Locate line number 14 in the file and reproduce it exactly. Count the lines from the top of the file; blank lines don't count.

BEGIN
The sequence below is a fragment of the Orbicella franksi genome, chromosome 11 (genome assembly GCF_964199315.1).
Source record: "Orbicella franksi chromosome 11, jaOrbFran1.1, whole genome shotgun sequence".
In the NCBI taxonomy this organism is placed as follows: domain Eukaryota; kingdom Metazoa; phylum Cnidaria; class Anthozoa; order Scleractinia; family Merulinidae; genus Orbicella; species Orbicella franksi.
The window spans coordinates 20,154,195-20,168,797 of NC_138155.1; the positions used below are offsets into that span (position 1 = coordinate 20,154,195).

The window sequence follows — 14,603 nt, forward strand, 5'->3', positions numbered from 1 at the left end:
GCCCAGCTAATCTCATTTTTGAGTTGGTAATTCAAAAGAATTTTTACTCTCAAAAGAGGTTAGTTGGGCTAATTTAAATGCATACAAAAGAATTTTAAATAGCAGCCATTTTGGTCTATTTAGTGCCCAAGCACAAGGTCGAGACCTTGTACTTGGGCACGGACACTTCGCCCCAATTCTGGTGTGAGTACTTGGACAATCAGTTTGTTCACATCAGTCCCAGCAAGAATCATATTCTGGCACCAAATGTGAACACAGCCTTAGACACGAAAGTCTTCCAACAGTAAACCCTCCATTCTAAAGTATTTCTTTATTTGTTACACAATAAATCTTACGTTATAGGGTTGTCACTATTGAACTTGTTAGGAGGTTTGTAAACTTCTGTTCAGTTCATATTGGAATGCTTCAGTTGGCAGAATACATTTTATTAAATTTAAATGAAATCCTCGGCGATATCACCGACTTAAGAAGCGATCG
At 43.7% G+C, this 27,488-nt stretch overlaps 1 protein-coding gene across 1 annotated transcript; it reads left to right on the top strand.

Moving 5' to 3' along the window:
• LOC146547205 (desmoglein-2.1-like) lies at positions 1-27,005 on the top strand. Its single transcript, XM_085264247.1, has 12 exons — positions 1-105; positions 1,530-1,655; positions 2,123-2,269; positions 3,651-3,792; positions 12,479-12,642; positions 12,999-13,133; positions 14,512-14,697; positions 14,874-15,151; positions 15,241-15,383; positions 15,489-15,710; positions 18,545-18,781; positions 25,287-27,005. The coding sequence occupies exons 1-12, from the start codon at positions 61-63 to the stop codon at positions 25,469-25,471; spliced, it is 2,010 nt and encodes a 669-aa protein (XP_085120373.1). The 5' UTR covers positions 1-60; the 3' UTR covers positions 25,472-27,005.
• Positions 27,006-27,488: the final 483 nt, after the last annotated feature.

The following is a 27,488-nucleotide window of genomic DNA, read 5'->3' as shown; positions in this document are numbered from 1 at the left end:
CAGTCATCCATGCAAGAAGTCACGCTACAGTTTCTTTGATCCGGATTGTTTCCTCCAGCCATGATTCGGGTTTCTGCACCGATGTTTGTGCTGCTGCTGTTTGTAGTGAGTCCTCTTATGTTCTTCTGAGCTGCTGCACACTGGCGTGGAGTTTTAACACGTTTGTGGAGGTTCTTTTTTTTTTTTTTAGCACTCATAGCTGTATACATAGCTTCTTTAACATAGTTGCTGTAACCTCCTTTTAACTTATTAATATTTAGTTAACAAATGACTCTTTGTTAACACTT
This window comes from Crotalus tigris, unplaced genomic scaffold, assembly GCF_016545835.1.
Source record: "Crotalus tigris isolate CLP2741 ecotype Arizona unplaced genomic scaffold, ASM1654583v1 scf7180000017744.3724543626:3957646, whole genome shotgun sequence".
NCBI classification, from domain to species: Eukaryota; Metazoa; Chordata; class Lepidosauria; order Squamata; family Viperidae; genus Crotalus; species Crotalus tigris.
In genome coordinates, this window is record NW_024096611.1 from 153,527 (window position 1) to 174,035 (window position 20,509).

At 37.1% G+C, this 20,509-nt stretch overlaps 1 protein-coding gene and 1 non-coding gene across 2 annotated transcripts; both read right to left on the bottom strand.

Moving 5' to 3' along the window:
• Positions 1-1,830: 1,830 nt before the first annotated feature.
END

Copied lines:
Source record: "Crotalus tigris isolate CLP2741 ecotype Arizona unplaced genomic scaffold, ASM1654583v1 scf7180000017744.3724543626:3957646, whole genome shotgun sequence".